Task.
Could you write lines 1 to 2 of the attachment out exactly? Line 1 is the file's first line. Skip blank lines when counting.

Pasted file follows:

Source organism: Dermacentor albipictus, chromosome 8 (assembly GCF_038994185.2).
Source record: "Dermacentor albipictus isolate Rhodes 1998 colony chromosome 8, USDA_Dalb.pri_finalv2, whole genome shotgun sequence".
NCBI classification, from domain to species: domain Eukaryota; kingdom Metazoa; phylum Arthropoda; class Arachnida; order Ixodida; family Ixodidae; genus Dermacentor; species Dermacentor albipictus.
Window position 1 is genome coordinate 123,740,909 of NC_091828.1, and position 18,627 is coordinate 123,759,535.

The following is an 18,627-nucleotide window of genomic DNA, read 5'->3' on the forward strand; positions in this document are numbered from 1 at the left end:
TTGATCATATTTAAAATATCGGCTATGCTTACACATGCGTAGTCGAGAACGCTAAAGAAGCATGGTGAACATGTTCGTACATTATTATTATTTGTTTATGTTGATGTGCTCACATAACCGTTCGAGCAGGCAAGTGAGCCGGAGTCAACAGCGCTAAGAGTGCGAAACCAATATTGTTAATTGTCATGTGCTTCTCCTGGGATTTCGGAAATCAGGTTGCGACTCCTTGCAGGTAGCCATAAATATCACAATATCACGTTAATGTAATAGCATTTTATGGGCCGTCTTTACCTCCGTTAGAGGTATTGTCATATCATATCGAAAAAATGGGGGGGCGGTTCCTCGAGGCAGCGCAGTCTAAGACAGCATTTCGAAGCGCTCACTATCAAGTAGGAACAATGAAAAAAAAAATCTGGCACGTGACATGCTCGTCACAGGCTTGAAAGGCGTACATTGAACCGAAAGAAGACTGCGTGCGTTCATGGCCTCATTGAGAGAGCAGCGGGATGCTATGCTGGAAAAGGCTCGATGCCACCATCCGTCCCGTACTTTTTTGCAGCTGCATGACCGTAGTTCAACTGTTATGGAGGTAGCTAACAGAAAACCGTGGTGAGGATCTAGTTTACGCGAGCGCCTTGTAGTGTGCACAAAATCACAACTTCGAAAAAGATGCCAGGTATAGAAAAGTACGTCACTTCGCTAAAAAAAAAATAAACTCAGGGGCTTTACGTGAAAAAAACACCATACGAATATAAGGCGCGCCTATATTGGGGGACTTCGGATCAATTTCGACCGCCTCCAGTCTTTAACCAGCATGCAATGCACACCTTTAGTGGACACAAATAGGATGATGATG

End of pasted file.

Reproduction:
Source organism: Dermacentor albipictus, chromosome 8 (assembly GCF_038994185.2).
Source record: "Dermacentor albipictus isolate Rhodes 1998 colony chromosome 8, USDA_Dalb.pri_finalv2, whole genome shotgun sequence".